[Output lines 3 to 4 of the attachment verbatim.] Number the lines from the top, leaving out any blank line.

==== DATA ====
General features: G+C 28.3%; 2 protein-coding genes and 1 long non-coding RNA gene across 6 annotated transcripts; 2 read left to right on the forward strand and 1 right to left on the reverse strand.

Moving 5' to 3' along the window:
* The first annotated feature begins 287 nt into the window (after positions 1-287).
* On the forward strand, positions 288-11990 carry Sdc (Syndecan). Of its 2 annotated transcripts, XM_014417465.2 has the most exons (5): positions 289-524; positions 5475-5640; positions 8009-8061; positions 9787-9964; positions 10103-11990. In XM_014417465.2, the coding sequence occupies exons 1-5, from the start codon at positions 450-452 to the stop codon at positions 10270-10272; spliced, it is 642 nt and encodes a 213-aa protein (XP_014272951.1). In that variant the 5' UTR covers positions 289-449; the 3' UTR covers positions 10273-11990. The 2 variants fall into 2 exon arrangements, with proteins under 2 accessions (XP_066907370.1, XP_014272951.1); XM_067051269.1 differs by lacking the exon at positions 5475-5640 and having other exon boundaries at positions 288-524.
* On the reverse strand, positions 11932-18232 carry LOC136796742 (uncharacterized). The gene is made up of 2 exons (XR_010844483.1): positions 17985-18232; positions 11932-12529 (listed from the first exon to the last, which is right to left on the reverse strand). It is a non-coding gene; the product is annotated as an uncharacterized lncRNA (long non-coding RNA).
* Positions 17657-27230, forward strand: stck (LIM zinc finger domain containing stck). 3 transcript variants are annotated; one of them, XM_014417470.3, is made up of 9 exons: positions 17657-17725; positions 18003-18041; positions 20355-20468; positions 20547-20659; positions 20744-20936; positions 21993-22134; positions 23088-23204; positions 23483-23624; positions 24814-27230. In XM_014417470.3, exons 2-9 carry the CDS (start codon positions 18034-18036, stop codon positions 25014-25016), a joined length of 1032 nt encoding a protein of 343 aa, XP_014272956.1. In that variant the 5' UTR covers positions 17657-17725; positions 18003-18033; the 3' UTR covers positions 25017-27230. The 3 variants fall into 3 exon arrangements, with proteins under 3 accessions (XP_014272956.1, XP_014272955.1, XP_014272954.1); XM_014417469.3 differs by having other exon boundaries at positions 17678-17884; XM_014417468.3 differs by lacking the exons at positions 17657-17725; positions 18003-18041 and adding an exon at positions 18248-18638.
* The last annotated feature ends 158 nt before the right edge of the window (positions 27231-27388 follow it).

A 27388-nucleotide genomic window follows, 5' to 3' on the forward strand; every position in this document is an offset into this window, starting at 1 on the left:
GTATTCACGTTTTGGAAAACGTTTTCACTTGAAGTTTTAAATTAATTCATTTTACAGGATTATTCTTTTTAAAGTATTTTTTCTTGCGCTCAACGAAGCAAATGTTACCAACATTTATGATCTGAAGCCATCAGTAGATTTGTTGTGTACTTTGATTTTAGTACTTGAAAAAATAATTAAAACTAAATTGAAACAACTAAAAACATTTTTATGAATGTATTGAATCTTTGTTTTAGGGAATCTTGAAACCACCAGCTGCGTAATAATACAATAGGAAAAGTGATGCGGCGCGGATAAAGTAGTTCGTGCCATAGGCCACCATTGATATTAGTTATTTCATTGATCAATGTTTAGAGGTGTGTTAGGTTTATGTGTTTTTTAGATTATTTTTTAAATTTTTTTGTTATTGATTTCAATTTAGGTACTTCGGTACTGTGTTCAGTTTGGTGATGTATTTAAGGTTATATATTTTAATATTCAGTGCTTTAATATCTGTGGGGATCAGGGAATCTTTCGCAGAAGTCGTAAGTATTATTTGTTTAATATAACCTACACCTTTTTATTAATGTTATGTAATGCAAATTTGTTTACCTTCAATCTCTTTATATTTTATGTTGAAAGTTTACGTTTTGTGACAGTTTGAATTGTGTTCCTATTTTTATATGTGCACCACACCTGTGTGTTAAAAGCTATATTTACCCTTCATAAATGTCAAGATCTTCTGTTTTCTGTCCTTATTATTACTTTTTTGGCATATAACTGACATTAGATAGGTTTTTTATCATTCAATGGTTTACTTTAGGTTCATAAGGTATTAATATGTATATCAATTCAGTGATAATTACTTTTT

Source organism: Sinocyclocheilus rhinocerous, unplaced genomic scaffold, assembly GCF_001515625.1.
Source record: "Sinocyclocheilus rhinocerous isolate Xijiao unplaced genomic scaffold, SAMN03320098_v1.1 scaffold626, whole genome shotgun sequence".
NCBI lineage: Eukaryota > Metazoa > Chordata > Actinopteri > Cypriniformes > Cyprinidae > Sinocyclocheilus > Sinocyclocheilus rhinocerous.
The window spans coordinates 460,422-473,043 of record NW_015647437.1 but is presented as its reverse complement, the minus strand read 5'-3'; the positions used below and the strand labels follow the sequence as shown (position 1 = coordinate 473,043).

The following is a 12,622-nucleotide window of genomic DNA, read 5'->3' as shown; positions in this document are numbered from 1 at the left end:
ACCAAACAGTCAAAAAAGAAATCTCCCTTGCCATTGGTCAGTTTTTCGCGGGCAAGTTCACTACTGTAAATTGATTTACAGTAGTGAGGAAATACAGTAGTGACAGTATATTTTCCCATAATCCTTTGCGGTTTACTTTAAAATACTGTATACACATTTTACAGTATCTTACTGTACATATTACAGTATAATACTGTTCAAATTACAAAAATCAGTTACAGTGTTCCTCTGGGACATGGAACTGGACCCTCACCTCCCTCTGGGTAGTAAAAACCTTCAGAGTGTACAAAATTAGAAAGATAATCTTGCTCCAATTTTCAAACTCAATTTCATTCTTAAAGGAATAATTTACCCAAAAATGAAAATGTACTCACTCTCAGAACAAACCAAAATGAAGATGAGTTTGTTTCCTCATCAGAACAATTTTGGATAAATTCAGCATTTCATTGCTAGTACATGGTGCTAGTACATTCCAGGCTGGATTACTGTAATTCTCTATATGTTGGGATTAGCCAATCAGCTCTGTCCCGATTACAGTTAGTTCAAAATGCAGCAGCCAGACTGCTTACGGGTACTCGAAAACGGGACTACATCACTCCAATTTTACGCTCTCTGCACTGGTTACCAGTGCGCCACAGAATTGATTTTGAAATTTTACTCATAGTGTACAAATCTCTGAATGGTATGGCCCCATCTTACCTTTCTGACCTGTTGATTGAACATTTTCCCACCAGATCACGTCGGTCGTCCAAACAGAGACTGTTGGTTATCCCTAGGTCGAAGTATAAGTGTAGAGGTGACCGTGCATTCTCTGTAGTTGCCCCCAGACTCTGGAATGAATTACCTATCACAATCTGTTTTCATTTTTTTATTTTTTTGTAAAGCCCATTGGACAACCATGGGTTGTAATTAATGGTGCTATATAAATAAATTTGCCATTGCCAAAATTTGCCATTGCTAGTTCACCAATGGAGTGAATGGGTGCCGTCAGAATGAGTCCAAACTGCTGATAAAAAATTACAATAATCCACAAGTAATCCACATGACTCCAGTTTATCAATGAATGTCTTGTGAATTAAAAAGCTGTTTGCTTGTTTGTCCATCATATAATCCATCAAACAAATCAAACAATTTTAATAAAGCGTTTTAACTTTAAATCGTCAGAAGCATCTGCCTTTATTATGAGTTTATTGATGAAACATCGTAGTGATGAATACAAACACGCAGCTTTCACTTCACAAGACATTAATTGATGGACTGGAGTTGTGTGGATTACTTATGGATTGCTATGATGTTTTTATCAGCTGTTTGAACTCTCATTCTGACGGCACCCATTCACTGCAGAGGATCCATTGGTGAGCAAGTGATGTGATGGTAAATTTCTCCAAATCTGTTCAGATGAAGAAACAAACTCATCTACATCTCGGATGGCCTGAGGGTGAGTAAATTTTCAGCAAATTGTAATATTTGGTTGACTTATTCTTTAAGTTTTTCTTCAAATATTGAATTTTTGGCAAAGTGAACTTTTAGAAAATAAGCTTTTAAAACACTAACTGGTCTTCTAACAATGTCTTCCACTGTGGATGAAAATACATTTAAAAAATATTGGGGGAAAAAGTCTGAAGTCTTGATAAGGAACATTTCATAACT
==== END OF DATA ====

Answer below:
* The first annotated feature begins 287 nt into the window (after positions 1-287).
* On the forward strand, positions 288-11990 carry Sdc (Syndecan). Of its 2 annotated transcripts, XM_014417465.2 has the most exons (5): positions 289-524; positions 5475-5640; positions 8009-8061; positions 9787-9964; positions 10103-11990. In XM_014417465.2, the coding sequence occupies exons 1-5, from the start codon at positions 450-452 to the stop codon at positions 10270-10272; spliced, it is 642 nt and encodes a 213-aa protein (XP_014272951.1). In that variant the 5' UTR covers positions 289-449; the 3' UTR covers positions 10273-11990. The 2 variants fall into 2 exon arrangements, with proteins under 2 accessions (XP_066907370.1, XP_014272951.1); XM_067051269.1 differs by lacking the exon at positions 5475-5640 and having other exon boundaries at positions 288-524.